Pendulum - DNB Swingers
Perth drum n bass heavyweights Pendulum have had a massive year since the release of their second album, In Silico – their first on a major – and while they may now call London home, it’s going to be one hell of a massive homecoming when the Pendulum experience hits the Big Day Out circuit in January.
It’s been Pendulum’s biggest year. They dropped In Silico, their first album for Warner, and toured everywhere. Still, Pendulum’s Gareth McGrillen feels that, despite the rapturous crowds, they might have performed better on their last Australian trek. As such, the band are “pumped” for Big Day Out, having “road-tested” their new material.
McGrillen is the first to admit that Pendulum are perfectionists – or “bloody pedantic”. If the group sounded drained in interviews earlier this year, it was because of In Silico.
“We’re a lot more energetic than we were before,” McGrillen says. “That album just took so much out of us, it was getting close to nervous breakdown territory. But it looks like it’s been worth it – I mean, the album’s already gone Gold in the UK and some other places. It’s been a wild ride!”
McGrillen formed Pendulum with co-producer Rob Swire and DJ Paul ‘El Hornet’ Harding in Perth back in 2002. They generated early underground interest with Vault. The outfit then blew up with 2005’s album Hold Your Colour. Along the way, Pendulum relocated to the UK (McGrillen has a faint English accent). There, they recruited additional members, evolving into a full band – a band capable of utterly transforming Coldplay’s Violet Hill. Gareth is the bassist.
Pendulum’s progression is evident on In Silico, which has spawned the monster hit Propane Nightmares. It’s less a jungle album and more Prodigy-style rocktronica.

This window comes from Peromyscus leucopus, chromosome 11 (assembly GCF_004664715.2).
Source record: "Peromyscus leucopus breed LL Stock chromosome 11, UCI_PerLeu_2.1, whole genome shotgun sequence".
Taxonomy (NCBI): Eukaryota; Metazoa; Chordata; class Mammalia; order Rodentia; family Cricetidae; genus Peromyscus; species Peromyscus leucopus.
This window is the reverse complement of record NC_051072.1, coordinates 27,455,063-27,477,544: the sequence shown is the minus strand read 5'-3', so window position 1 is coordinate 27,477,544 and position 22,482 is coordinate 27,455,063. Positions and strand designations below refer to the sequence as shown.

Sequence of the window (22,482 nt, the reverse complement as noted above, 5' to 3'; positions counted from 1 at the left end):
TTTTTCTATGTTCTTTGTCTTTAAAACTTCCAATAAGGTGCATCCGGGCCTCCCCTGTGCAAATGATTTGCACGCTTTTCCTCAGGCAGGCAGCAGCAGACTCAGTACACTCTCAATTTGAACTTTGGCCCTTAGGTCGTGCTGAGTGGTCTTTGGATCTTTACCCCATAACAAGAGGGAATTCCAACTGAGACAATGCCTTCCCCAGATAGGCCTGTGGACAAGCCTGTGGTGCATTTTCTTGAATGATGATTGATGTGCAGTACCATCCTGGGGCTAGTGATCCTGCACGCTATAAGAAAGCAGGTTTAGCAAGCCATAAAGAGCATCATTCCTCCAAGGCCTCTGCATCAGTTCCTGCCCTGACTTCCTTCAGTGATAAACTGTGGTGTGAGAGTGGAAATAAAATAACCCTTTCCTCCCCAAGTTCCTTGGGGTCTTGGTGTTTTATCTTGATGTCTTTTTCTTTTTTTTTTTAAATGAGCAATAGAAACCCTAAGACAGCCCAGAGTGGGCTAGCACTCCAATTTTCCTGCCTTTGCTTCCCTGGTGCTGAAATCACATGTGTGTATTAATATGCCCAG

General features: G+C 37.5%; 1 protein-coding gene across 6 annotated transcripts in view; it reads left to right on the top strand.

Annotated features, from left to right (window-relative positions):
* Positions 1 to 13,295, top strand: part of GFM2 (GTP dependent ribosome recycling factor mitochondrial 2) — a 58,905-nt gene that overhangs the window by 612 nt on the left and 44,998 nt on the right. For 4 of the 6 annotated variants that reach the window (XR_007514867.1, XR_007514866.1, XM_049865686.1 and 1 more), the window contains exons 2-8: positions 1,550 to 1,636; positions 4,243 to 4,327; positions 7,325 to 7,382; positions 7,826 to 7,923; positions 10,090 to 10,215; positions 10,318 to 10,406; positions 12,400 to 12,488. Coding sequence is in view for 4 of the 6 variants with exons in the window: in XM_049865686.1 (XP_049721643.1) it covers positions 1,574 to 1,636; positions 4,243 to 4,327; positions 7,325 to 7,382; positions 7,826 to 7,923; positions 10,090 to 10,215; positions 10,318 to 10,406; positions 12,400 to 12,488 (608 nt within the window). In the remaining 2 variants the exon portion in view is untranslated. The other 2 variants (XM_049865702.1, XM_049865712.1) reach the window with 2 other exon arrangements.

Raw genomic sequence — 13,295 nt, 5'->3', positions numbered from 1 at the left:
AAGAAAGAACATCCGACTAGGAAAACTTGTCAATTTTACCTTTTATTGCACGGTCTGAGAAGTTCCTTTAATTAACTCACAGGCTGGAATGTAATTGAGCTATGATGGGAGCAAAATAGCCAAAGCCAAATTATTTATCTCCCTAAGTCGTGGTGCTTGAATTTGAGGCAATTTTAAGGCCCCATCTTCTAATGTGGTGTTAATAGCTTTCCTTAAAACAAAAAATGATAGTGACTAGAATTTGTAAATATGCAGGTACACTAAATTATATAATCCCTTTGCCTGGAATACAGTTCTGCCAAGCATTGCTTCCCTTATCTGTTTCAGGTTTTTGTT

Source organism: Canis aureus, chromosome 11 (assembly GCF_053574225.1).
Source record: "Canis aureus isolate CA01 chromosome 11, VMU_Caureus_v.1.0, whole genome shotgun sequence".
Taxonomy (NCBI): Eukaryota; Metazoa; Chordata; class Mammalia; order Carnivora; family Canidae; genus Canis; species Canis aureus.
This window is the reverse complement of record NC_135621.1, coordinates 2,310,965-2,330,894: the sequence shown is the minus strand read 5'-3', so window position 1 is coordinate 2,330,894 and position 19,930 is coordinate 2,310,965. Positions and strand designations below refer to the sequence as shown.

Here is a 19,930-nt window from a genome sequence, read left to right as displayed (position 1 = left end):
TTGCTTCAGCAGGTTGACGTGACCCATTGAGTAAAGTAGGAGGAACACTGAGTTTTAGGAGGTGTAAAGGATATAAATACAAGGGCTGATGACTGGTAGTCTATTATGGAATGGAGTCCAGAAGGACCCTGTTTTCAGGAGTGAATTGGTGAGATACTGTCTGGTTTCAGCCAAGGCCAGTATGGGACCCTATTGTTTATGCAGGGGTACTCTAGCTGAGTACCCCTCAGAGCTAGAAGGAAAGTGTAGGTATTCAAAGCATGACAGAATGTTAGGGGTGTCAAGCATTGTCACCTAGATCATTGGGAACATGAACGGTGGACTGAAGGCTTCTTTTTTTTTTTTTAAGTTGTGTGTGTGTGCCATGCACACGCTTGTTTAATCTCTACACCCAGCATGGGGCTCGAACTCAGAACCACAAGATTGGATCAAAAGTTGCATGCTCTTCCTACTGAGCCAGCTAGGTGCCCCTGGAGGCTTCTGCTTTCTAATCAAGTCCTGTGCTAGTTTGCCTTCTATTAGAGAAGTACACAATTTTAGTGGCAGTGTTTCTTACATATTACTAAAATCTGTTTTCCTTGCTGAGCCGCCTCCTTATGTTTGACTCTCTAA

McGrillen maintains that the band considered In Silico a risk, not a chart bid. “We got really quite confused and flustered after the first album – it was a bit of a musical identity crisis, because we were becoming so popular. We didn’t really know what our ‘sound’ was, ’cause we only just made music on a whim and specifically for us – it was just what we wanted to hear. So we thought, ‘Why not just keep doing that, no matter what-’”
Some drum n bass purists hate Pendulum, but perhaps their most vocal critic is the jungle pioneer Goldie. This could also account for why a few months ago an irritable Swire, now Pendulum’s frontman, disowned drum n bass in these very pages. Nevertheless, the more open-minded in the scene have praised them for reinvigorating the music.
McGrillen is tactful about Goldie, who’s obviously forgotten his own prog rock aspirations on Saturnz Return, and confirms that they’ve not spoken to him about his beef. “I don’t think he’d say it to our faces!” McGrillen observes. “He’s actually a really cool guy and he’s good fun to hang around with. His whole media persona seems to be one of trying to throw in as much controversy as he can, while remaining very opinionated and passionate about what he does, and so I guess that’s where he’s coming from. But some of his vibe is probably unfounded because, where it may seem that we’ve bastardised drum n bass, in a way, because we have turned away – and turned off – quite a lot of hardcore drum n bass fans, what we’ve done for the scene, and done for the profile of drum n bass itself, has been a good thing. We’ve brought a lot of listeners to it.”
WHAT: Play Big Day Out / Enmore Theatre
WHEN: Friday 23 January / Sunday 25